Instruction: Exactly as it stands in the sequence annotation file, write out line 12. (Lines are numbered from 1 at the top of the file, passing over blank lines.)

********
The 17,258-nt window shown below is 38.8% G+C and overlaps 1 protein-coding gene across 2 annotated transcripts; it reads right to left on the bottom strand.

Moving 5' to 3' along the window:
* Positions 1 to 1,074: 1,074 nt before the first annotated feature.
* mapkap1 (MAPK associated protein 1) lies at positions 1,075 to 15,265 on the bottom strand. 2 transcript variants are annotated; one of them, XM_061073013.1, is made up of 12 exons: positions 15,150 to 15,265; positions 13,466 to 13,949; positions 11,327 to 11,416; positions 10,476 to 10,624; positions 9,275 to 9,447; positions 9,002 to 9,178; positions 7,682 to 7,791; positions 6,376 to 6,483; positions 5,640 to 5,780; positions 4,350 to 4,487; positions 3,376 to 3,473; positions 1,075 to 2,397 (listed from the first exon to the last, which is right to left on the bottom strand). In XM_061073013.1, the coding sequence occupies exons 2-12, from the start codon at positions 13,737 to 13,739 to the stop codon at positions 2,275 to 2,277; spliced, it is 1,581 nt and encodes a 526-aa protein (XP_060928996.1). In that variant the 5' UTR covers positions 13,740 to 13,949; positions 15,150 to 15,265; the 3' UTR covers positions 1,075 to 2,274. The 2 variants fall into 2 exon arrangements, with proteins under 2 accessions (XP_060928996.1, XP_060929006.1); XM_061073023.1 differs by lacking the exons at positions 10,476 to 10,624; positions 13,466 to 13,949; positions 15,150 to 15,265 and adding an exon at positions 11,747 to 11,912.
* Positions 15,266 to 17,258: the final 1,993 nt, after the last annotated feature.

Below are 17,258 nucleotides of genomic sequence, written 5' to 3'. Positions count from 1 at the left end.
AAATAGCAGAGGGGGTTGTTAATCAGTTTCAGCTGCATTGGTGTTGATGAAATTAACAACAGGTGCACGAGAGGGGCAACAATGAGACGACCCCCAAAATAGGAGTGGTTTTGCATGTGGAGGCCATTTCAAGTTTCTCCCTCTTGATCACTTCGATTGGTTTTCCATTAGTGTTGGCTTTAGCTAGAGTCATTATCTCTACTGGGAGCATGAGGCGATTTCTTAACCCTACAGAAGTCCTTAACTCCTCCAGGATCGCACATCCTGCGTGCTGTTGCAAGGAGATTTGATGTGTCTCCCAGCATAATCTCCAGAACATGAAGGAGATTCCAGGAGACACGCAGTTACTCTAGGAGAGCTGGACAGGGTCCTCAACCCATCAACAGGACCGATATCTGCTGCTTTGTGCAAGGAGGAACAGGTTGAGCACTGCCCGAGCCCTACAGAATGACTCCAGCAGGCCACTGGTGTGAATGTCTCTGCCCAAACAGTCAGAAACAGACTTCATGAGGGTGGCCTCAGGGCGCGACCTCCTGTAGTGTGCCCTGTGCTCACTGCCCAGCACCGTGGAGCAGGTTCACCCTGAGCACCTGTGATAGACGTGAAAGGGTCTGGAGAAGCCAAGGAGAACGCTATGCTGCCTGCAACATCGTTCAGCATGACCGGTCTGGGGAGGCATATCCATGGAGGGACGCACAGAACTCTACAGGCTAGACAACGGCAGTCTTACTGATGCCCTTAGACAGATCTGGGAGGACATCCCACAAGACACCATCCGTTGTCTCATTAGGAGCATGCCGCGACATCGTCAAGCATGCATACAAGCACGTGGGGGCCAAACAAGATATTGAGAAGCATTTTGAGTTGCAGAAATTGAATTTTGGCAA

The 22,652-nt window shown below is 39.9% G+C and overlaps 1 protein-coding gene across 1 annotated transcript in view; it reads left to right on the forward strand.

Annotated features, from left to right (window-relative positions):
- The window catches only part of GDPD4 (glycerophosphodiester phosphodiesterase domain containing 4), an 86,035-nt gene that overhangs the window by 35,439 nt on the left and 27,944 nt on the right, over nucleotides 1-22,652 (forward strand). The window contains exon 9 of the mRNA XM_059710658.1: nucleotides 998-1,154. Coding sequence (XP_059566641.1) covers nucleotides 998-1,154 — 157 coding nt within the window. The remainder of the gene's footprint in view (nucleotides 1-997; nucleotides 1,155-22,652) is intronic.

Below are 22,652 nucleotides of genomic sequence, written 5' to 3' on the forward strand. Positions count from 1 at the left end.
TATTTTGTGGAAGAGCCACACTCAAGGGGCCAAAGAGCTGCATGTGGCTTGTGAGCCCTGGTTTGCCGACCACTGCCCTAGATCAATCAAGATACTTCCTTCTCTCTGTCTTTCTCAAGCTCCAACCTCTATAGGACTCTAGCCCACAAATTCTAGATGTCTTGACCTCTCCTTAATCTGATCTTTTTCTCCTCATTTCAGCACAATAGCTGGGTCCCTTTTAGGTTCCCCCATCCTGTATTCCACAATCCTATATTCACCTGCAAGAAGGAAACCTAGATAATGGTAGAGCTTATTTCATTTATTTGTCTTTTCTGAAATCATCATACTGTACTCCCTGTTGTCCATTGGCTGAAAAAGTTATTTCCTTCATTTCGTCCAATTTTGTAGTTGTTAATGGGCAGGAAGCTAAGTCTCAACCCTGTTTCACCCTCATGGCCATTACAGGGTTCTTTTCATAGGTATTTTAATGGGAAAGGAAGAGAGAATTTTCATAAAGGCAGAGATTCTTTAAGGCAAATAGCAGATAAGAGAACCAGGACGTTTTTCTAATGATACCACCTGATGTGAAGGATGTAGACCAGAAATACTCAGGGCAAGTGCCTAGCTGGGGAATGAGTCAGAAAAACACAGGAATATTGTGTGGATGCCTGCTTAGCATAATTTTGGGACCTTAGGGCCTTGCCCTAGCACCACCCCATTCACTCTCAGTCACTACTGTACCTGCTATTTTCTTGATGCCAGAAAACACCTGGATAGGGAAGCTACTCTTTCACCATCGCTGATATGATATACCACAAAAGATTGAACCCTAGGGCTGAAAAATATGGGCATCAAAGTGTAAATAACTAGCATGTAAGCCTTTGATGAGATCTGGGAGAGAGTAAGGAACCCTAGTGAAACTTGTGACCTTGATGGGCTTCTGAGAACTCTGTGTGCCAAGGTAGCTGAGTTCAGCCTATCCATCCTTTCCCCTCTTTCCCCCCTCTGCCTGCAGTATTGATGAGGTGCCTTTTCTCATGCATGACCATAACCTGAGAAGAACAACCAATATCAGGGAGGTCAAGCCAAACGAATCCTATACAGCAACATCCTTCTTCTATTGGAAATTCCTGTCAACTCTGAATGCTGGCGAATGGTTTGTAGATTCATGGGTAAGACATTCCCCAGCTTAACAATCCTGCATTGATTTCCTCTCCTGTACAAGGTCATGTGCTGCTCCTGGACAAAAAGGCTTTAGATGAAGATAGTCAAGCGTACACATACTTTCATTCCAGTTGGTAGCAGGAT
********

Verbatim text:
TATTTTGTGGAAGAGCCACACTCAAGGGGCCAAAGAGCTGCATGTGGCTTGTGAGCCCTGGTTTGCCGACCACTGCCCTAGATCAATCAAGATACTTCCTTCTCTCTGTCTTTCTCAAGCTCCAACCTCTATAGGACTCTAGCCCACAAATTCTAGATGTCTTGACCTCTCCTTAATCTGATCTTTTTCTCCTCATTTCAGCACAATAGCTGGGTCCCTTTTAGGTTCCCCCATCCTGTATTCCACAATCCTATATTCACCTGCAAGAAGGAAACCTAGATAATGGTAGAGCTTATTTCATTTATTTGTCTTTTCTGAAATCATCATACTGTACTCCCTGTTGTCCATTGGCTGAAAAAGTTATTTCCTTCATTTCGTCCAATTTTGTAGTTGTTAATGGGCAGGAAGCTAAGTCTCAACCCTGTTTCACCCTCATGGCCATTACAGGGTTCTTTTCATAGGTATTTTAATGGGAAAGGAAGAGAGAATTTTCATAAAGGCAGAGATTCTTTAAGGCAAATAGCAGATAAGAGAACCAGGACGTTTTTCTAATGATACCACCTGATGTGAAGGATGTAGACCAGAAATACTCAGGGCAAGTGCCTAGCTGGGGAATGAGTCAGAAAAACACAGGAATATTGTGTGGATGCCTGCTTAGCATAATTTTGGGACCTTAGGGCCTTGCCCTAGCACCACCCCATTCACTCTCAGTCACTACTGTACCTGCTATTTTCTTGATGCCAGAAAACACCTGGATAGGGAAGCTACTCTTTCACCATCGCTGATATGATATACCACAAAAGATTGAACCCTAGGGCTGAAAAATATGGGCATCAAAGTGTAAATAACTAGCATGTAAGCCTTTGATGAGATCTGGGAGAGAGTAAGGAACCCTAGTGAAACTTGTGACCTTGATGGGCTTCTGAGAACTCTGTGTGCCAAGGTAGCTGAGTTCAGCCTATCCATCCTTTCCCCTCTTTCCCCCCTCTGCCTGCAGTATTGATGAGGTGCCTTTTCTCATGCATGACCATAACCTGAGAAGAACAACCAATATCAGGGAGGTCAAGCCAAACGAATCCTATACAGCAACATCCTTCTTCTATTGGAAATTCCTGTCAACTCTGAATGCTGGCGAATGGTTTGTAGATTCATGGGTAAGACATTCCCCAGCTTAACAATCCTGCATTGATTTCCTCTCCTGTACAAGGTCATGTGCTGCTCCTGGACAAAAAGGCTTTAGATGAAGATAGTCAAGCGTACACATACTTTCATTCCAGTTGGTAGCAGGAT